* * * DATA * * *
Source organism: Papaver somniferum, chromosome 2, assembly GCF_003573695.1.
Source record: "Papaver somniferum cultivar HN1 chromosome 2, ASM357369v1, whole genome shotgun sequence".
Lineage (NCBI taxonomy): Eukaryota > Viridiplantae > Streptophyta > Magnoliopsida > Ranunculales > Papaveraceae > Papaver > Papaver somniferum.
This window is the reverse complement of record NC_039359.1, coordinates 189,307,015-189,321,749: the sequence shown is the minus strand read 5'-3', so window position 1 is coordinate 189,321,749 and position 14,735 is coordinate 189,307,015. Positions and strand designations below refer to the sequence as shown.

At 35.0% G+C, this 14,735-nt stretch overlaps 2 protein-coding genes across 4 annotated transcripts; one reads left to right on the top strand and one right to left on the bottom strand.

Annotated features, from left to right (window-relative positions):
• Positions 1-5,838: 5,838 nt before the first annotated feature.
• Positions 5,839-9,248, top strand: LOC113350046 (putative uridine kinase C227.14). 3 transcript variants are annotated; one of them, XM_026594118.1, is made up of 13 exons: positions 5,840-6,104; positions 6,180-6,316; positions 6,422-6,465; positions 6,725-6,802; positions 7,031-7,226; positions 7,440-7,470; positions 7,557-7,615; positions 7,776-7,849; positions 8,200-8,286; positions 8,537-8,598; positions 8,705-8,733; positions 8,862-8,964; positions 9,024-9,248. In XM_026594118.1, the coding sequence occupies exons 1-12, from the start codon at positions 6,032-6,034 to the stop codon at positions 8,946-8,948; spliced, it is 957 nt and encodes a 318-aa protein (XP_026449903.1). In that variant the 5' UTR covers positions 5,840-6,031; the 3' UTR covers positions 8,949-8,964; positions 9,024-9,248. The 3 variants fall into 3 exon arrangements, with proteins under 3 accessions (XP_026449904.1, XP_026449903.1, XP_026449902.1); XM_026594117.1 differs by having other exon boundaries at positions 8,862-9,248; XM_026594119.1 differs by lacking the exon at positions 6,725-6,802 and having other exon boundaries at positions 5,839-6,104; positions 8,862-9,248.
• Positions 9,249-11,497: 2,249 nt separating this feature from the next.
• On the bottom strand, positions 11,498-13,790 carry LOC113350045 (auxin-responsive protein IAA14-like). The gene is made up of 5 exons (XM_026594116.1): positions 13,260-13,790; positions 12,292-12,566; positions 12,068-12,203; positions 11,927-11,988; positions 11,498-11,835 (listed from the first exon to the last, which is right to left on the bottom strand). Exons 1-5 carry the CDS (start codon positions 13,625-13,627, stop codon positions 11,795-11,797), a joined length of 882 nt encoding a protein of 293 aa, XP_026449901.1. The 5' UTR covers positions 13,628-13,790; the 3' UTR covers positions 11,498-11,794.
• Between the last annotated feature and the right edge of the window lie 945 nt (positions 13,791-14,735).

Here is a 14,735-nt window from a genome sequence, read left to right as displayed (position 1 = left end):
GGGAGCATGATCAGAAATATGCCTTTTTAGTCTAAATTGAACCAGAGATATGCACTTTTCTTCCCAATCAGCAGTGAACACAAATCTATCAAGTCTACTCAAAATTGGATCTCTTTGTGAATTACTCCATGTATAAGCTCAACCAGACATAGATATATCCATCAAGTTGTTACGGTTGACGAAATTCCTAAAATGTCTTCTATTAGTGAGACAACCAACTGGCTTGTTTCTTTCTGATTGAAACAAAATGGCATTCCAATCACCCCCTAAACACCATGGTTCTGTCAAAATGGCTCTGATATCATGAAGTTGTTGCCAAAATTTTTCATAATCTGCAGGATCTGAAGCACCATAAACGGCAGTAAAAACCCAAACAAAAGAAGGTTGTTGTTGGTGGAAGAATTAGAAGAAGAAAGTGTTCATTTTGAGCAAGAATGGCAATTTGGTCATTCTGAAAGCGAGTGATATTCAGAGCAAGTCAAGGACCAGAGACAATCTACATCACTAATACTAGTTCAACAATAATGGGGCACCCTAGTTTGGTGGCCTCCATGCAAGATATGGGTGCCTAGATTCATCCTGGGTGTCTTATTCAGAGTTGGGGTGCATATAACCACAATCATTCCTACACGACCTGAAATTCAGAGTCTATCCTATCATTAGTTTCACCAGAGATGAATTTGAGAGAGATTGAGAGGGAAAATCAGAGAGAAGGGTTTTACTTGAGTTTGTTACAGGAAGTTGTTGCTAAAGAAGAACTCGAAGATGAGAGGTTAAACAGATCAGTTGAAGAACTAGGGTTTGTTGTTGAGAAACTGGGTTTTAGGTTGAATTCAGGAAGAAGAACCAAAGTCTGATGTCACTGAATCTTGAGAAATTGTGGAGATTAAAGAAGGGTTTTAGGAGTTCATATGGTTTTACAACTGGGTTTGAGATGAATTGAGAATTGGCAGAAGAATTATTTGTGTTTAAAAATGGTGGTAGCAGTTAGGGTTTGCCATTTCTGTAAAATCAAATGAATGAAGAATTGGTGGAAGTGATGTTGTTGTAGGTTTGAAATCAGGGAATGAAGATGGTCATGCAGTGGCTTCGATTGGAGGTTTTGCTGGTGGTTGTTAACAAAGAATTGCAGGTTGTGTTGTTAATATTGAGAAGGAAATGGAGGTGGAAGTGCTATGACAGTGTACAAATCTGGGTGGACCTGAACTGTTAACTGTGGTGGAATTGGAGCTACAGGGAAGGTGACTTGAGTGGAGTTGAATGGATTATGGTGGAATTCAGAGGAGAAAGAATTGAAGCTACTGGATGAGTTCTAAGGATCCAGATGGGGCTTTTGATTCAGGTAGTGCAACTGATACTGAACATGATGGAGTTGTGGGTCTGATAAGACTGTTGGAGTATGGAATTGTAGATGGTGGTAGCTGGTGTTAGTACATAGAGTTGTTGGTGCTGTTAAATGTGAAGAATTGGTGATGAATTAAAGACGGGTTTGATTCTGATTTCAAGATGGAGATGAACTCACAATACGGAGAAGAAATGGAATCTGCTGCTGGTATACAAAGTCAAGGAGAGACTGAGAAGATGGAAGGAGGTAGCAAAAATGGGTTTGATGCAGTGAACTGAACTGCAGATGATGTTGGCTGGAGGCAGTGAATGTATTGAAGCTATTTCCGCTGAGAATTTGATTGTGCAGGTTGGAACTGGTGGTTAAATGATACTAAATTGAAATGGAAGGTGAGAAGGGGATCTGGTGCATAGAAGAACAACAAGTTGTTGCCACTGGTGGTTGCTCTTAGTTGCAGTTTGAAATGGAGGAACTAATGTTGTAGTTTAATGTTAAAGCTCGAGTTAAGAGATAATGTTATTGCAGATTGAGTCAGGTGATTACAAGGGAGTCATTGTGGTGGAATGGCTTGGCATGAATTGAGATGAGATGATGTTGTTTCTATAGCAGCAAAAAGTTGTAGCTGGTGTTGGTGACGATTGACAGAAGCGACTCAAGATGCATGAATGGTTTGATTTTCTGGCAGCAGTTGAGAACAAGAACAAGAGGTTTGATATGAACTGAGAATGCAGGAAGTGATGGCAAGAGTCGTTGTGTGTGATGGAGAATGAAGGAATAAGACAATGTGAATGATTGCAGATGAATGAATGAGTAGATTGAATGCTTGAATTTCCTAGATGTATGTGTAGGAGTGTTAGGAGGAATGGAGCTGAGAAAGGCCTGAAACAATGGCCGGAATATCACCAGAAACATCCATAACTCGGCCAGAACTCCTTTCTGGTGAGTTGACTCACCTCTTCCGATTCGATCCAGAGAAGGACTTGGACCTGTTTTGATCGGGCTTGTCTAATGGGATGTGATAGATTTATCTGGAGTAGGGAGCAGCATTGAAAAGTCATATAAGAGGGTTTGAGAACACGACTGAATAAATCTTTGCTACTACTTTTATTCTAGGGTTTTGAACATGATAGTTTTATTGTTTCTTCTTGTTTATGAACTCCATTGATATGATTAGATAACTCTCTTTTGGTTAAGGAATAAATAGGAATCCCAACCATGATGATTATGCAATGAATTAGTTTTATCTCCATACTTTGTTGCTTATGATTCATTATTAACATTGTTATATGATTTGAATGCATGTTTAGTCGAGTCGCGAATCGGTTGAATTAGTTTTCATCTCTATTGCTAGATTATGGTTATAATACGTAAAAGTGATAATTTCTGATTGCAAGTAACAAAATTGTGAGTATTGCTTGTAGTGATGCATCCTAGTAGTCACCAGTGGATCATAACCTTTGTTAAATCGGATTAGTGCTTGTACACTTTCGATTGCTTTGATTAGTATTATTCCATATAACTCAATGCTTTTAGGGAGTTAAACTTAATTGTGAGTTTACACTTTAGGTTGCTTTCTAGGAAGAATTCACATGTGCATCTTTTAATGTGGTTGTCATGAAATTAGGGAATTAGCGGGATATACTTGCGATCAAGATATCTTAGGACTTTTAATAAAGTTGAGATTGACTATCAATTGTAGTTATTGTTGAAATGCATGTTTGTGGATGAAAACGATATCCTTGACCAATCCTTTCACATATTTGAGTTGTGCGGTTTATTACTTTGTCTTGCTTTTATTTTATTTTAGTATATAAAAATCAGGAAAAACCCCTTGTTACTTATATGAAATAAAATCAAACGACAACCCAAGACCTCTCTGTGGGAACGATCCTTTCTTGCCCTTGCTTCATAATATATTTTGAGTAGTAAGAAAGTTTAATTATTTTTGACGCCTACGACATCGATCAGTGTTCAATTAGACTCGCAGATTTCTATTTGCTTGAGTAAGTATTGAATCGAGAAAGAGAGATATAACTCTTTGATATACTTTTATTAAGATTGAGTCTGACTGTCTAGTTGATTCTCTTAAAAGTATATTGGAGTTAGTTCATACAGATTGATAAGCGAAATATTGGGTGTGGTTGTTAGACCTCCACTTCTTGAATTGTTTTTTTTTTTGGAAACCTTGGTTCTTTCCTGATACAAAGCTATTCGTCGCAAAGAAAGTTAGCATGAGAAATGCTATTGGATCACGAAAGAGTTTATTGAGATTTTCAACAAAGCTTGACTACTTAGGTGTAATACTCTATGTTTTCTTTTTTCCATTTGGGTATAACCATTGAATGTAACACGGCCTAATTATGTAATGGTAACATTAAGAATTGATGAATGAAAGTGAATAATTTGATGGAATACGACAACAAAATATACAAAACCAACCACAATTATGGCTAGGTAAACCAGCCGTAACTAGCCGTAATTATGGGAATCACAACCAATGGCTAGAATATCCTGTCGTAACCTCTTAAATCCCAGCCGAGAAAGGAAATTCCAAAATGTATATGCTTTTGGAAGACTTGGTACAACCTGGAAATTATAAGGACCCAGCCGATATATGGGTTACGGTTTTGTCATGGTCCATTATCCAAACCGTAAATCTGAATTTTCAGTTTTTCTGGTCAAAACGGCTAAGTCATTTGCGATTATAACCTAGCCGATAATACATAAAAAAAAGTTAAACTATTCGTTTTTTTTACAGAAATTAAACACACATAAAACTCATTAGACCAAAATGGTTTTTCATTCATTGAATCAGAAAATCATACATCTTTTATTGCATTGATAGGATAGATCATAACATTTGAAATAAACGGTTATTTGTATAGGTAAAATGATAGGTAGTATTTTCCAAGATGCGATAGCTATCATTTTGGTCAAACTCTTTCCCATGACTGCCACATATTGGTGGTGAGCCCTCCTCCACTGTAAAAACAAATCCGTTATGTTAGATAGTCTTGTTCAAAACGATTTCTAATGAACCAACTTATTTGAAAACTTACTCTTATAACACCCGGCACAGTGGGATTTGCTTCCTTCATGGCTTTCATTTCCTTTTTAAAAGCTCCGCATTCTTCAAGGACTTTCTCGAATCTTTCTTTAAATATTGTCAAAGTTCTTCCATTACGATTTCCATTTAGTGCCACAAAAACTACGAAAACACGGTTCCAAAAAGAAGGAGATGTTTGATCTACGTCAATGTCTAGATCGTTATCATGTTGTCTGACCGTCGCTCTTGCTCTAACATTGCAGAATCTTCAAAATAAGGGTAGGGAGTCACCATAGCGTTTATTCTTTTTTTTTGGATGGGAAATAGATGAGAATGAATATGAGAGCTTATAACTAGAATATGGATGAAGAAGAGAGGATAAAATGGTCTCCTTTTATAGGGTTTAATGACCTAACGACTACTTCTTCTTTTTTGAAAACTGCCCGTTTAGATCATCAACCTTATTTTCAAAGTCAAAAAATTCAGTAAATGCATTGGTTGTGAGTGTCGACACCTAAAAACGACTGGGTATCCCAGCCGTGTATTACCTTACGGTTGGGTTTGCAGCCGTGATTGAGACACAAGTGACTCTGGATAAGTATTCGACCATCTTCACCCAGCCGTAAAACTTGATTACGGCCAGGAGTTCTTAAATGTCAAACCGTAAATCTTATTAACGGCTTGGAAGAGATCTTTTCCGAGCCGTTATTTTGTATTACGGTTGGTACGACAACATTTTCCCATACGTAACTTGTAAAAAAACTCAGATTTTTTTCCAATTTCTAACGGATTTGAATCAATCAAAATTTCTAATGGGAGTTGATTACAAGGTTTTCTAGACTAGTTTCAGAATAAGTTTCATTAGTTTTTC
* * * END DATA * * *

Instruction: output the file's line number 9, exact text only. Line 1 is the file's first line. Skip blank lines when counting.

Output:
• Positions 9,249-11,497: 2,249 nt separating this feature from the next.